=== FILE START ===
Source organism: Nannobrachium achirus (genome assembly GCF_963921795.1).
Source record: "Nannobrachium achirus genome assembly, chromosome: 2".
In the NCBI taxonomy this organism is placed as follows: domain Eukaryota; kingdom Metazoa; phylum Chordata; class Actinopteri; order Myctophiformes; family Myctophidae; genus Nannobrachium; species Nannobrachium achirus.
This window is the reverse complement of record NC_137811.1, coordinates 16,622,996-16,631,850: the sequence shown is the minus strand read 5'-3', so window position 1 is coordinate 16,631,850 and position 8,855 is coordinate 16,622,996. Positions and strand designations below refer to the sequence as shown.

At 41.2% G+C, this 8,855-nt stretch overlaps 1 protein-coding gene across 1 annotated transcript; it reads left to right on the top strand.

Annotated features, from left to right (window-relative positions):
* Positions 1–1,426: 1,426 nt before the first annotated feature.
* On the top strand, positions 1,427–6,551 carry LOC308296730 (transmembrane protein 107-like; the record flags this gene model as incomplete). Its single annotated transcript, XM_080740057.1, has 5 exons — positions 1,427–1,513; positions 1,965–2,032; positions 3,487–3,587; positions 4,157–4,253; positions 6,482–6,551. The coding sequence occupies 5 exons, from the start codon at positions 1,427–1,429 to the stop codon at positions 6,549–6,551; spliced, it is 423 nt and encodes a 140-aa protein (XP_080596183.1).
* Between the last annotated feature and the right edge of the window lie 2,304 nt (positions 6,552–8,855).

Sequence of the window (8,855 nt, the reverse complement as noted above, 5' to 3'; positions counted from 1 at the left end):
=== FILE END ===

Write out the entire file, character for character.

Source organism: Nannobrachium achirus (genome assembly GCF_963921795.1).
Source record: "Nannobrachium achirus genome assembly, chromosome: 2".
In the NCBI taxonomy this organism is placed as follows: domain Eukaryota; kingdom Metazoa; phylum Chordata; class Actinopteri; order Myctophiformes; family Myctophidae; genus Nannobrachium; species Nannobrachium achirus.
This window is the reverse complement of record NC_137811.1, coordinates 16,622,996-16,631,850: the sequence shown is the minus strand read 5'-3', so window position 1 is coordinate 16,631,850 and position 8,855 is coordinate 16,622,996. Positions and strand designations below refer to the sequence as shown.

At 41.2% G+C, this 8,855-nt stretch overlaps 1 protein-coding gene across 1 annotated transcript; it reads left to right on the top strand.

Annotated features, from left to right (window-relative positions):
* Positions 1–1,426: 1,426 nt before the first annotated feature.
* On the top strand, positions 1,427–6,551 carry LOC308296730 (transmembrane protein 107-like; the record flags this gene model as incomplete). Its single annotated transcript, XM_080740057.1, has 5 exons — positions 1,427–1,513; positions 1,965–2,032; positions 3,487–3,587; positions 4,157–4,253; positions 6,482–6,551. The coding sequence occupies 5 exons, from the start codon at positions 1,427–1,429 to the stop codon at positions 6,549–6,551; spliced, it is 423 nt and encodes a 140-aa protein (XP_080596183.1).
* Between the last annotated feature and the right edge of the window lie 2,304 nt (positions 6,552–8,855).

Sequence of the window (8,855 nt, the reverse complement as noted above, 5' to 3'; positions counted from 1 at the left end):